One other use for spaced repetition that is less common, but potentially highly effective, is reviewing your mistakes. It seems logical that mistakes you make in real games are likely to reveal gaps in your understanding, which you could shore up with consistent review. I’ve used this method at various times, saving positions where I made a mistake. Some of the positions are missed tactics that would make good puzzles, but others are strategic ideas, defensive moves, or other sorts of position. What I’m really looking for are positions that are emblematic of some sort of pattern or area of the game that I’m trying to improve. Here’s a position from a student game that would make a good flashcard.

Flashcard position

Here White played Bg5, which was certainly a reasonable move, but e5 would have been immediately crushing. If the knight moves, White has Bxh7+ with a winning Greek Gift sacrifice. Most books would not give this position as a puzzle because according to the computer White has many moves to maintain a big advantage, but it makes a good flashcard. It’s good practice for the Greek Gift pattern, and it’s emblematic of sensing the right moment to pounce with a direct attack. You want to get to the point where patterns like this jump off the board at you.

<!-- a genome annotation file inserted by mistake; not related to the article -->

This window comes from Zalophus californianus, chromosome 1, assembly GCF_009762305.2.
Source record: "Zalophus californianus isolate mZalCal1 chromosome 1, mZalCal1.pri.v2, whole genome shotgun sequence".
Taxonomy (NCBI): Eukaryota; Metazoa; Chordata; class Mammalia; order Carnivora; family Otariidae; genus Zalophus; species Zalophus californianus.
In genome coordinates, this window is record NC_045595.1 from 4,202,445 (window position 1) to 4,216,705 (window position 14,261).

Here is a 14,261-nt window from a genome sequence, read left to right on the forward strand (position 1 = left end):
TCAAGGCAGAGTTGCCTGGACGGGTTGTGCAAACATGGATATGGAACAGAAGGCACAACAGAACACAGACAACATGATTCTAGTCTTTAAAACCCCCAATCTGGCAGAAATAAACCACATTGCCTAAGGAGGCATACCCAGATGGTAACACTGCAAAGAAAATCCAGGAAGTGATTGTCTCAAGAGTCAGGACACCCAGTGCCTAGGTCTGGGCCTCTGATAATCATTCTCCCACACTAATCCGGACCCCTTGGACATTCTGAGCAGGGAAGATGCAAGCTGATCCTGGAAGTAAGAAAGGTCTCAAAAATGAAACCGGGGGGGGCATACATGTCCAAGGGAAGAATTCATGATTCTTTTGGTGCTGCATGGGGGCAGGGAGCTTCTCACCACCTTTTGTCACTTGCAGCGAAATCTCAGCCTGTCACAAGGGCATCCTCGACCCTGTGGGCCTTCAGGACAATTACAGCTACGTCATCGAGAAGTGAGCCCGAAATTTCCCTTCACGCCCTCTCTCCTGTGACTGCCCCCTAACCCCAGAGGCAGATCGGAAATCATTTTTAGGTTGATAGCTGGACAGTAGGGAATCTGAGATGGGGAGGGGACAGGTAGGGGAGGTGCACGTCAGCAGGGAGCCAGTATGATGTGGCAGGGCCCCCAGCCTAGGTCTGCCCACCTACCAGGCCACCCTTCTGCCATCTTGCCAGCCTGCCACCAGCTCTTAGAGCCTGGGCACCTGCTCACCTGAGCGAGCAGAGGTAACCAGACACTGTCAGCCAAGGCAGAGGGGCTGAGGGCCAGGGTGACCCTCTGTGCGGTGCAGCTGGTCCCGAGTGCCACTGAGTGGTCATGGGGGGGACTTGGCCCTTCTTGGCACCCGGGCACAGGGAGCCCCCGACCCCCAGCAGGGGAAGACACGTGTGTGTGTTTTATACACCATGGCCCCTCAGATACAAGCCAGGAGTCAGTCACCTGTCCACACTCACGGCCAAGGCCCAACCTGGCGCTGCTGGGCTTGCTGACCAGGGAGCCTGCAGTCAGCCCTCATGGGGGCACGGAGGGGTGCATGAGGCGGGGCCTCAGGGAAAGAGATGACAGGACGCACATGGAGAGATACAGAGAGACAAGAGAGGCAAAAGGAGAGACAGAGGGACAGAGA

In addition to selecting these positions manually, it’s also possible to automatically retry your mistakes using Chessable Connect. I actually worked on this feature when I was working for Chessable!

Going beyond spaced repetition

Does spaced repetition actually work? Yes, there is a lot of evidence for this from language research and elsewhere. It definitely works. And if you’ve never tried this technique before, I think you’ll be surprised by how effective it is. If anything, the problem with spaced repetition is that it works too well, which makes it tempting to see it as an all-purpose learning solution. But the truth is that it works for some things better than others.